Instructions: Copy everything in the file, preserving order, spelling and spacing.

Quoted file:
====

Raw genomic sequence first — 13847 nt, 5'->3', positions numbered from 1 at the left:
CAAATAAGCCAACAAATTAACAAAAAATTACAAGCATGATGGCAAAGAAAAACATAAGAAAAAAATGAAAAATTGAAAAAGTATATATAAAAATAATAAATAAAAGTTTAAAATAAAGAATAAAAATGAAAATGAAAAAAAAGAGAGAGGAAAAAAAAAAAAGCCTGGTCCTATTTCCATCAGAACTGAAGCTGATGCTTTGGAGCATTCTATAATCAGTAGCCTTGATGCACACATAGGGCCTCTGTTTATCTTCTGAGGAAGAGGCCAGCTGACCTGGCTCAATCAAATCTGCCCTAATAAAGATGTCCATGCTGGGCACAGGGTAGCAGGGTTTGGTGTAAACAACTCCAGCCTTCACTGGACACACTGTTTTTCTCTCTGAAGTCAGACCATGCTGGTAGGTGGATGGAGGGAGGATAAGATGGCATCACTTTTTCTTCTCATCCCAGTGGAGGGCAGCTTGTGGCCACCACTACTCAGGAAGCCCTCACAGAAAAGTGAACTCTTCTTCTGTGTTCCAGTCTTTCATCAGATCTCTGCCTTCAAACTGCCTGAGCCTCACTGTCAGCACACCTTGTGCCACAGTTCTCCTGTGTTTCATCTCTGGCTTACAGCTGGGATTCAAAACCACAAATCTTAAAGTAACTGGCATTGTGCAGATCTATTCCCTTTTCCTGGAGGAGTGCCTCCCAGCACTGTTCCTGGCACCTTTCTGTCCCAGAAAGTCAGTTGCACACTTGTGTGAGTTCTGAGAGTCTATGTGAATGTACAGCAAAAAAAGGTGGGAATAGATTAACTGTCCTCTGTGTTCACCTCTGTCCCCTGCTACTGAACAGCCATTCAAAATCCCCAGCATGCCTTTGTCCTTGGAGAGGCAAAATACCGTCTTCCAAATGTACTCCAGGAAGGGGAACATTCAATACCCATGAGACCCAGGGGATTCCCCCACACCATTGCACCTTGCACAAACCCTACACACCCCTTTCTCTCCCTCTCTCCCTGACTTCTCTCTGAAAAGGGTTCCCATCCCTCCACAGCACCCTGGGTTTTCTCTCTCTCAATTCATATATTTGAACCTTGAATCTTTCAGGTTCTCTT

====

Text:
Raw genomic sequence first — 13847 nt, 5'->3', positions numbered from 1 at the left:
CAAATAAGCCAACAAATTAACAAAAAATTACAAGCATGATGGCAAAGAAAAACATAAGAAAAAAATGAAAAATTGAAAAAGTATATATAAAAATAATAAATAAAAGTTTAAAATAAAGAATAAAAATGAAAATGAAAAAAAAGAGAGAGGAAAAAAAAAAAAGCCTGGTCCTATTTCCATCAGAACTGAAGCTGATGCTTTGGAGCATTCTATAATCAGTAGCCTTGATGCACACATAGGGCCTCTGTTTATCTTCTGAGGAAGAGGCCAGCTGACCTGGCTCAATCAAATCTGCCCTAATAAAGATGTCCATGCTGGGCACAGGGTAGCAGGGTTTGGTGTAAACAACTCCAGCCTTCACTGGACACACTGTTTTTCTCTCTGAAGTCAGACCATGCTGGTAGGTGGATGGAGGGAGGATAAGATGGCATCACTTTTTCTTCTCATCCCAGTGGAGGGCAGCTTGTGGCCACCACTACTCAGGAAGCCCTCACAGAAAAGTGAACTCTTCTTCTGTGTTCCAGTCTTTCATCAGATCTCTGCCTTCAAACTGCCTGAGCCTCACTGTCAGCACACCTTGTGCCACAGTTCTCCTGTGTTTCATCTCTGGCTTACAGCTGGGATTCAAAACCACAAATCTTAAAGTAACTGGCATTGTGCAGATCTATTCCCTTTTCCTGGAGGAGTGCCTCCCAGCACTGTTCCTGGCACCTTTCTGTCCCAGAAAGTCAGTTGCACACTTGTGTGAGTTCTGAGAGTCTATGTGAATGTACAGCAAAAAAAGGTGGGAATAGATTAACTGTCCTCTGTGTTCACCTCTGTCCCCTGCTACTGAACAGCCATTCAAAATCCCCAGCATGCCTTTGTCCTTGGAGAGGCAAAATACCGTCTTCCAAATGTACTCCAGGAAGGGGAACATTCAATACCCATGAGACCCAGGGGATTCCCCCACACCATTGCACCTTGCACAAACCCTACACACCCCTTTCTCTCCCTCTCTCCCTGACTTCTCTCTGAAAAGGGTTCCCATCCCTCCACAGCACCCTGGGTTTTCTCTCTCTCAATTCATATATTTGAACCTTGAATCTTTCAGGTTCTCTT